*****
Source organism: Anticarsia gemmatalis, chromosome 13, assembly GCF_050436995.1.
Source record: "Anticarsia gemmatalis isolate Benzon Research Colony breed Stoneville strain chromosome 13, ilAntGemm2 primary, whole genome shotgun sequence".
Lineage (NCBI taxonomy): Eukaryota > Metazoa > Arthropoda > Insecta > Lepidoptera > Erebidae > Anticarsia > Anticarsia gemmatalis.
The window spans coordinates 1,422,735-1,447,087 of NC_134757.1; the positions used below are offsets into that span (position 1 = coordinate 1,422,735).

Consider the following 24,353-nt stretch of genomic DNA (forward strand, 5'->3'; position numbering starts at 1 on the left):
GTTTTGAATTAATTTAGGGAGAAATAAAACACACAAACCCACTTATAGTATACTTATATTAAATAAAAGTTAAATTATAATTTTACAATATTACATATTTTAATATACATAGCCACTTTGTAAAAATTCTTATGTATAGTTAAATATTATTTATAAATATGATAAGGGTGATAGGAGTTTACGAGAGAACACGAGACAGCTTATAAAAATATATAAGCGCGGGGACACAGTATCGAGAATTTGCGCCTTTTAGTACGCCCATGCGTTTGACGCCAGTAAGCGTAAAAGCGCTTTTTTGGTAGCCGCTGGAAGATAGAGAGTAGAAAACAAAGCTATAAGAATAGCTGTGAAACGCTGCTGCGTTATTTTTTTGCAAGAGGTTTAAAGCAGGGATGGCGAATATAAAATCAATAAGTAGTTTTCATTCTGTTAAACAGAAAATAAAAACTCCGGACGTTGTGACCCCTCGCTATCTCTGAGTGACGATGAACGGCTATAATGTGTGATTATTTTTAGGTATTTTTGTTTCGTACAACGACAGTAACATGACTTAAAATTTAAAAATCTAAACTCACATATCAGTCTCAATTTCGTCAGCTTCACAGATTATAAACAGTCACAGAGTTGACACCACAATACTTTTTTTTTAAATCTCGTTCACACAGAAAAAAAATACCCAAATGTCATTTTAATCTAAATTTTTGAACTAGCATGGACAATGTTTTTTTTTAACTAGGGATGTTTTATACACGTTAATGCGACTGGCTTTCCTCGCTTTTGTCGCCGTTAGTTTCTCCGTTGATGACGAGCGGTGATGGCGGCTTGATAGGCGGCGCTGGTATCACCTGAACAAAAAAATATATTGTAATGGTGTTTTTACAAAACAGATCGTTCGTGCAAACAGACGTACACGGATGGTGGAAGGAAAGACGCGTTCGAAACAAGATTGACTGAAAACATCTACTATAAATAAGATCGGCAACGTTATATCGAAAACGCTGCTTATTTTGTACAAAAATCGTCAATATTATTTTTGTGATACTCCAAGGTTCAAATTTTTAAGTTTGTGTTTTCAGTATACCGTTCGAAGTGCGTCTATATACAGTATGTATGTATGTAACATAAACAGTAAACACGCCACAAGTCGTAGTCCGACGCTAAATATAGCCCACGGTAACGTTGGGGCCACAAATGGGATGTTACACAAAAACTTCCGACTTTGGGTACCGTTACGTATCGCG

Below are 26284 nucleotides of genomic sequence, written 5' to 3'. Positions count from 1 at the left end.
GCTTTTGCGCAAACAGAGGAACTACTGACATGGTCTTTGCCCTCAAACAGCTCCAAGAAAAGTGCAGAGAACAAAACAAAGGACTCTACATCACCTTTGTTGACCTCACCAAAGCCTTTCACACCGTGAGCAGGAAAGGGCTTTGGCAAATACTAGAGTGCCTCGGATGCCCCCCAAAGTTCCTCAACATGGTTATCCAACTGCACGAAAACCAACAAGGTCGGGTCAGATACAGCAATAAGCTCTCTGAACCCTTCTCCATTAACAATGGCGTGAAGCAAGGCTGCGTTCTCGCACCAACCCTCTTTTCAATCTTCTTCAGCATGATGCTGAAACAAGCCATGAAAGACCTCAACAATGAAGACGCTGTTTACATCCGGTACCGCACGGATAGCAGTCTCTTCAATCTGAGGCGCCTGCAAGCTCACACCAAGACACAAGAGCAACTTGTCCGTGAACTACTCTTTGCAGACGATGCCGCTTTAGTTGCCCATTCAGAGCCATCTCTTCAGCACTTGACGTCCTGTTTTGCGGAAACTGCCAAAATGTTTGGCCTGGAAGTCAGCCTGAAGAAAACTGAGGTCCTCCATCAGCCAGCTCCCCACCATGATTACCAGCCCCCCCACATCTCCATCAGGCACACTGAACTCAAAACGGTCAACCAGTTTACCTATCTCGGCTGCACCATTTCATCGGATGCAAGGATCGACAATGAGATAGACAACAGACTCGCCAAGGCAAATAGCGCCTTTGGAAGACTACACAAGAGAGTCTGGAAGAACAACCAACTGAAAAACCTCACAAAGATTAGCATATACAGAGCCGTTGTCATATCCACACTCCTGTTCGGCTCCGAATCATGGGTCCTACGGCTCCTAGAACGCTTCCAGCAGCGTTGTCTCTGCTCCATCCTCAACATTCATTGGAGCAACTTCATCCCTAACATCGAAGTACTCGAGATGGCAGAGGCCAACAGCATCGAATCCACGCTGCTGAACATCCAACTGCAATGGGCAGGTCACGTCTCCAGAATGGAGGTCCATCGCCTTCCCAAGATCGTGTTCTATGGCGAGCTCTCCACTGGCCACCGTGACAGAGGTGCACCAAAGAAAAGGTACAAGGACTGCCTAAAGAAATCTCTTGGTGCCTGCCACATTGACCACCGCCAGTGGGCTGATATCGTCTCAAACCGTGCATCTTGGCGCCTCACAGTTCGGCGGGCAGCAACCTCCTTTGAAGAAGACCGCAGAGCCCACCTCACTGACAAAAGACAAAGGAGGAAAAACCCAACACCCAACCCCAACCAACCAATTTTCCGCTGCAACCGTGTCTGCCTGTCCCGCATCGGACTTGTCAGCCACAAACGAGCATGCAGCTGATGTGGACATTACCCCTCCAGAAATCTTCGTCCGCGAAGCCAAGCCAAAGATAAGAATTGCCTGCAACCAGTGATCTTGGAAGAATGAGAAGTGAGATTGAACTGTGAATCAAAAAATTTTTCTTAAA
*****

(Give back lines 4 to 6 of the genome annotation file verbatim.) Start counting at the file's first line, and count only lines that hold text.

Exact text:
The window spans coordinates 1,422,735-1,447,087 of NC_134757.1; the positions used below are offsets into that span (position 1 = coordinate 1,422,735).

Consider the following 24,353-nt stretch of genomic DNA (forward strand, 5'->3'; position numbering starts at 1 on the left):
GTTTTGAATTAATTTAGGGAGAAATAAAACACACAAACCCACTTATAGTATACTTATATTAAATAAAAGTTAAATTATAATTTTACAATATTACATATTTTAATATACATAGCCACTTTGTAAAAATTCTTATGTATAGTTAAATATTATTTATAAATATGATAAGGGTGATAGGAGTTTACGAGAGAACACGAGACAGCTTATAAAAATATATAAGCGCGGGGACACAGTATCGAGAATTTGCGCCTTTTAGTACGCCCATGCGTTTGACGCCAGTAAGCGTAAAAGCGCTTTTTTGGTAGCCGCTGGAAGATAGAGAGTAGAAAACAAAGCTATAAGAATAGCTGTGAAACGCTGCTGCGTTATTTTTTTGCAAGAGGTTTAAAGCAGGGATGGCGAATATAAAATCAATAAGTAGTTTTCATTCTGTTAAACAGAAAATAAAAACTCCGGACGTTGTGACCCCTCGCTATCTCTGAGTGACGATGAACGGCTATAATGTGTGATTATTTTTAGGTATTTTTGTTTCGTACAACGACAGTAACATGACTTAAAATTTAAAAATCTAAACTCACATATCAGTCTCAATTTCGTCAGCTTCACAGATTATAAACAGTCACAGAGTTGACACCACAATACTTTTTTTTTAAATCTCGTTCACACAGAAAAAAAATACCCAAATGTCATTTTAATCTAAATTTTTGAACTAGCATGGACAATGTTTTTTTTTAACTAGGGATGTTTTATACACGTTAATGCGACTGGCTTTCCTCGCTTTTGTCGCCGTTAGTTTCTCCGTTGATGACGAGCGGTGATGGCGGCTTGATAGGCGGCGCTGGTATCACCTGAACAAAAAAATATATTGTAATGGTGTTTTTACAAAACAGATCGTTCGTGCAAACAGACGTACACGGATGGTGGAAGGAAAGACGCGTTCGAAACAAGATTGACTGAAAACATCTACTATAAATAAGATCGGCAACGTTATATCGAAAACGCTGCTTATTTTGTACAAAAATCGTCAATATTATTTTTGTGATACTCCAAGGTTCAAATTTTTAAGTTTGTGTTTTCAGTATACCGTTCGAAGTGCGTCTATATACAGTATGTATGTATGTAACATAAACAGTAAACACGCCACAAGTCGTAGTCCGACGCTAAATATAGCCCACGGTAACGTTGGGGCCACAAATGGGATGTTACACAAAAACTTCCGACTTTGGGTACCGTTACGTATCGCG